Over the past three years, there’s been a shift in Tim Lei’s research interests. When he joined the college in 2007 as an assistant professor in electrical engineering. His research involved catalytic analysis on the molecular level—trying to understand how heavy-metal catalysts convert carbon monoxide into carbon dioxide using advanced laser spectroscopy techniques.” But in 2004, Lei was diagnosed with stage 1 lymphoma. After going through treatment and recovery his perspective began to change.
“After I was diagnosed with cancer I thought, maybe I could use some of my research techniques to further explore that area,” says Lei. “I started to learn more about the biosciences, and the more I learn, the more I find that my optical/spectroscopy training from my previous life is directly applicable to this research.”
He has since been awarded a prestigious K25 National Institutes of Health award for his research in chronic kidney disease. Lei uses advanced microscopy techniques to look at how one protein interacts with another in a live cell.
“For patients with chronic kidney disease, their phosphate levels are imbalanced,” explains Lei. “Proteins absorb phosphates, and if the body has too many phosphates, you want them to get out of the body so they don’t form plaques and clog arteries. However, how this works molecularly is unknown.”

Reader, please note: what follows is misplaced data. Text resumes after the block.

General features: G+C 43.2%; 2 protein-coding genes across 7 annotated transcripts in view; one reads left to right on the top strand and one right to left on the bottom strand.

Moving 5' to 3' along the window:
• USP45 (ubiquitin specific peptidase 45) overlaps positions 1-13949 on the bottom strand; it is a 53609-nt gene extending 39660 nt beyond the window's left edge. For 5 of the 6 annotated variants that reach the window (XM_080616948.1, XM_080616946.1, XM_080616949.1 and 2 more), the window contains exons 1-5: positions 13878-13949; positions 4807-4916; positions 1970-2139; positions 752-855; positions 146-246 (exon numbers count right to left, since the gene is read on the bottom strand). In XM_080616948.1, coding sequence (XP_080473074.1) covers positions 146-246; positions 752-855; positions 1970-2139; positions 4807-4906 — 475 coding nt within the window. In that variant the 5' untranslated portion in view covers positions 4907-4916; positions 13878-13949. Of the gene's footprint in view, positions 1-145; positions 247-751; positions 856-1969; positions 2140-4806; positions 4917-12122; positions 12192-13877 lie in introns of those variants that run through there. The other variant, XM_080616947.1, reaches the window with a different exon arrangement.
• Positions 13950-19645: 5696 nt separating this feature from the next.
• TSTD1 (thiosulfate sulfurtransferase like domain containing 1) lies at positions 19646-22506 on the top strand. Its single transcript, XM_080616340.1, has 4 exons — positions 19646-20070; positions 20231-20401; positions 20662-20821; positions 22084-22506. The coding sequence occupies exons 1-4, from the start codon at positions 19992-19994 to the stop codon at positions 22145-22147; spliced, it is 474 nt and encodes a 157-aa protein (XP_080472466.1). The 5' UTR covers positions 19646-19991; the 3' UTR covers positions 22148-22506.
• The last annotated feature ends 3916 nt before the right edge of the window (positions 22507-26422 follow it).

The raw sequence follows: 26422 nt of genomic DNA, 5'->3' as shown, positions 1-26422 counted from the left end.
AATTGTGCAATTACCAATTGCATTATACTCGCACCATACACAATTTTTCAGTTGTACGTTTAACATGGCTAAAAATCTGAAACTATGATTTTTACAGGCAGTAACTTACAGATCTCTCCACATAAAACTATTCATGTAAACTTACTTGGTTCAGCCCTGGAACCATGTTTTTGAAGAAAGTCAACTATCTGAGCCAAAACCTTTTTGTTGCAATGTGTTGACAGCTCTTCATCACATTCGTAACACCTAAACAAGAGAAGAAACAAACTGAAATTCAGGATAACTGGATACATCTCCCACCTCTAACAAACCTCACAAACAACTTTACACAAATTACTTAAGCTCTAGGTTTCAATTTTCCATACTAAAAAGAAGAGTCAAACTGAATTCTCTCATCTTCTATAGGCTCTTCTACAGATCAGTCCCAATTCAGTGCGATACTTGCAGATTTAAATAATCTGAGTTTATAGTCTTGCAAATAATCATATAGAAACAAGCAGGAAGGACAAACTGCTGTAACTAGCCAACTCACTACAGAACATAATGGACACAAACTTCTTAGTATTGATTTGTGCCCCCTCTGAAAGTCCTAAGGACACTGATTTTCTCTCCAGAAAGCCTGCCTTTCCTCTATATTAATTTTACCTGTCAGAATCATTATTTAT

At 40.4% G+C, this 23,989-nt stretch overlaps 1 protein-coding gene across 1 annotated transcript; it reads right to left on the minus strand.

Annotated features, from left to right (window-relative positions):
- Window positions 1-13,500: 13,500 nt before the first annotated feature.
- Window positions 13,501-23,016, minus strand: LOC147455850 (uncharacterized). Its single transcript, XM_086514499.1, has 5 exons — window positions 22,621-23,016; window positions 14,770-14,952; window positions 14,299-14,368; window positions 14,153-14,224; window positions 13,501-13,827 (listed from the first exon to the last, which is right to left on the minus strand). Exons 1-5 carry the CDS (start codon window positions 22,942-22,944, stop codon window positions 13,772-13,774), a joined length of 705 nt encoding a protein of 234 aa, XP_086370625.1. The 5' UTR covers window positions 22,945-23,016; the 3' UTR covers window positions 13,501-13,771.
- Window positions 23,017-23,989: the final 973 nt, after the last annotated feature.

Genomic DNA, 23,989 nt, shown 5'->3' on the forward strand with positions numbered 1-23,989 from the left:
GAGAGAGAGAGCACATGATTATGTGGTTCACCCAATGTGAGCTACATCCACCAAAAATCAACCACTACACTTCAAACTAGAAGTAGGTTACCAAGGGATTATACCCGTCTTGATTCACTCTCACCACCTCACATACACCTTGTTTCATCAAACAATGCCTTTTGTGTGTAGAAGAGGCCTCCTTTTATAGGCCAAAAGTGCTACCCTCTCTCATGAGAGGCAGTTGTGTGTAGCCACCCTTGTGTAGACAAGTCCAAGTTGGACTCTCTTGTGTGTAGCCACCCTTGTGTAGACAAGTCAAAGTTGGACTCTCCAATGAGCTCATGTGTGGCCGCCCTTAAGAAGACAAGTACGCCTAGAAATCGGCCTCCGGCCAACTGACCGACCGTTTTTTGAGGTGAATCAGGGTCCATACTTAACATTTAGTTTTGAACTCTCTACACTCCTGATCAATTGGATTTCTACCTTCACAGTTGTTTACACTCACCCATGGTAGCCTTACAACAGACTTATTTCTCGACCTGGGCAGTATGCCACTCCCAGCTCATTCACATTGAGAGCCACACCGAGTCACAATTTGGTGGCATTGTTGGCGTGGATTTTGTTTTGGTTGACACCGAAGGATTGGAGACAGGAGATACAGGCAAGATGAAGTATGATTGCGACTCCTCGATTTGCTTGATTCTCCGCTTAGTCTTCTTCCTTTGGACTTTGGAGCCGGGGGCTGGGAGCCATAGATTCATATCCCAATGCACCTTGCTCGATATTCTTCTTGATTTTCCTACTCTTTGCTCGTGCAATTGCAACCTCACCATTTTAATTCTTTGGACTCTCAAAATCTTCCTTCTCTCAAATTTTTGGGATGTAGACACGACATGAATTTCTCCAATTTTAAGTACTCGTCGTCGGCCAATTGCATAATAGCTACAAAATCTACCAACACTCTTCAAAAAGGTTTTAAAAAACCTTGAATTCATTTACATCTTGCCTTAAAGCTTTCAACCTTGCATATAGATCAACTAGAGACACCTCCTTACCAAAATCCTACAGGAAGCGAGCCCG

In the cell membranes, there are concentrated lipid nanostructures called lipid rafts, which are considered to be the interaction center for proteins. Lei uses correlational microscopic techniques to try and understand how proteins interact within the lipid rafts and under which conditions proteins get in/come out of rafts.
“The idea is that we want to control the mechanism to add/remove proteins from lipid rafts so that the kidney functions in a proper way,” he says. The hope is to provide better treatment outcomes or to develop more imaging techniques so that researchers can learn more about the disease.
In addition to his work with proteins, Lei is conducting research in two other areas. The first involves developing imaging techniques to help identify early glaucoma and macular degeneration. He is applying advanced imaging techniques to look into the cornea and retinas to understand how these diseases occur, how to help patients identify the diseases and how to help doctors treat them.
The second deals with the brain and how it works. Lei is creating new tools, including an iPhone and Android app, to help understand the brain and to provide modeling as to how it works. The hope is not just to gain a better understanding of this complex organ, but to help treat diseases like Parkinson’s.
Through all of his research Lei is focused on the end result—helping to better treat these diseases. He relishes the benefits of partnering with doctors from the CU School of Medicine in the departments of ophthalmology, renal medicine and physiology.
“Many times, engineers work only within their discipline, and they often design devices that don’t work in real life,” he says. “I think it’s critical to work with doctors who understand the problem so that we can provide a quality engineering solution that will become a real application and help patients or advance medical science.”
Today, Lei is cancer free and enjoys spending time with his family when he’s not in the lab or teaching. He also plays electric guitars and considers working with undergraduate students to develop special guitar pedals using signal processing techniques.